Derivatives: how to make contactless and front-to-back workflows a reality


By Francesco Margini, Head of Product Management for Cleared Derivatives, ION Markets

If anything has reinforced its importance throughout the pandemic, it is technology. Everything we did before the outbreak of the Covid-19 crisis has now received a technological boost. But when we talk about how technology automates processes in the capital markets industry, we are most likely referring to e-commerce and the transformation of the front office function. Unfortunately, the post-trade processes that are essential to support all market activity have historically received less attention.

Recognizing this loophole, the Bank of England convened the panel of post-trade technology market practitioners to explore how market participants could harness technology to create a robust post-trade ecosystem. In the report which was subsequently released, the panel of experts concluded that post-trade processing in the industry is too dependent on manual and outdated technological processes – a thorn in the side of many banks and brokers.

Post-trade trades always involve more manual processing than any other phase in the trade lifecycle. On the other hand, the execution of the front office is largely fully automated. What is it that still causes this discrepancy?

Root cause

Post-trade processes, both within and between companies, have evolved organically over time, with layers of infrastructure and workflows. While the goal was to support significant market expansion, it instead multiplied the complexities. Over the years, derivatives trading has focused on fixing old, obsolete systems rather than investing in new technology. However, the patchwork of fixes and short-term workarounds (adding layer after layer) is starting to unravel as it fails to deliver new levels of automation. In short, it is complex, expensive and inefficient, which has a direct impact on operational effectiveness, resilience and profitability.

Decades of underinvestment in the aftermarket have made large-scale platform redesigns rare, unlike the front office. And that needs to change – post-trade needs to follow the front office, and here’s why.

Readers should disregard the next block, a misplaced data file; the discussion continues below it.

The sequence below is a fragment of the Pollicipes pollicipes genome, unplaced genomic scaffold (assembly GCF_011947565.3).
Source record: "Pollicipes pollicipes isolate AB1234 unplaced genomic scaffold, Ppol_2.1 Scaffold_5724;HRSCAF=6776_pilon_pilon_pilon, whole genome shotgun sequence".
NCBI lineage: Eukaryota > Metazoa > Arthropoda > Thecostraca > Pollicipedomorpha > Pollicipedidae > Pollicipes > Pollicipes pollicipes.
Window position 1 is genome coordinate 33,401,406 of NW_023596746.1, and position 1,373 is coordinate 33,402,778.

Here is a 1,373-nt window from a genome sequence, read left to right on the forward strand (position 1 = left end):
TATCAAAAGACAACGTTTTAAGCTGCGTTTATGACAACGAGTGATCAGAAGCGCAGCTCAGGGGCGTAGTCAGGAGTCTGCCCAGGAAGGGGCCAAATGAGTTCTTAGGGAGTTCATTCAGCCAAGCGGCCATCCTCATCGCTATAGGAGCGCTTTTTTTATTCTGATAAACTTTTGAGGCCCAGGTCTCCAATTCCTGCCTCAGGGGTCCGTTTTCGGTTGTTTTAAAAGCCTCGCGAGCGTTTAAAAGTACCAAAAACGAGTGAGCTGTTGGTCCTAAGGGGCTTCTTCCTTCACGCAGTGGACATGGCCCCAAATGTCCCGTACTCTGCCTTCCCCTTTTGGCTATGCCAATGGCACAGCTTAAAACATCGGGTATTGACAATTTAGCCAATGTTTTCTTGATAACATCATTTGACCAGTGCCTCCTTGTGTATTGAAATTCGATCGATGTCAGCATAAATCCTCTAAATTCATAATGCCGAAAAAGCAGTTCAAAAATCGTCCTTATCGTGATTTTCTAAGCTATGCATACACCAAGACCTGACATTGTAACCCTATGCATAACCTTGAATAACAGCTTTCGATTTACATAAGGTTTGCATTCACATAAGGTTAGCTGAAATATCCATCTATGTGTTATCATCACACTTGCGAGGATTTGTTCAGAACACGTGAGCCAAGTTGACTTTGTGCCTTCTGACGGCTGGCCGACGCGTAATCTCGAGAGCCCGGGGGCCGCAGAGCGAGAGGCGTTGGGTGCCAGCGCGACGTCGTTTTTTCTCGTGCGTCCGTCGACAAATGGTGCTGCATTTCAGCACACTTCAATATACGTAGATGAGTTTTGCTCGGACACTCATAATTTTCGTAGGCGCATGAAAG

Front-to-back contactless workflow

The digitization of order flow has accelerated and the sell side is under closer scrutiny from the buy side and regulators. Transactions should be processed directly from front to back office with minimal or no contact, and clients expect brokers to provide a real-time view of their activities, including trades, positions, liquidity and risk .

Due to the fragmentation of post-trade systems and processes and the significant limitations of legacy applications, brokers are often unable to handle their clients ‘affairs in an accurate and timely manner and lack a holistic view of their clients’ affairs at through enforcement and compensation. As a result, brokers typically face significant remediation work on T + 1, where adjustments can be very complex; not to mention the various related consequences, which can prevent merchants and clients from accurately valuing their portfolios, not complying with reporting obligations or even incurring financial losses.

Inefficiencies in the back office are not just due to the lack of technological investment on the seller’s side. Other factors such as the disconnect between exchanges and CCP systems, lack of standardization in the industry in several areas (commodity symbol, brokerage) and buy-side FIX execution flows have all contributed to the enormous complexities that the sales side needs to take charge within its systems. In order to do business and serve their clients, clearing brokers must capture, map, enrich, reconcile data to bridge the gap between fulfillment and clearing flows. In addition to incurring exorbitant costs to manage their clearing activities, brokers face significant challenges in complying with increasingly stringent regulatory requirements.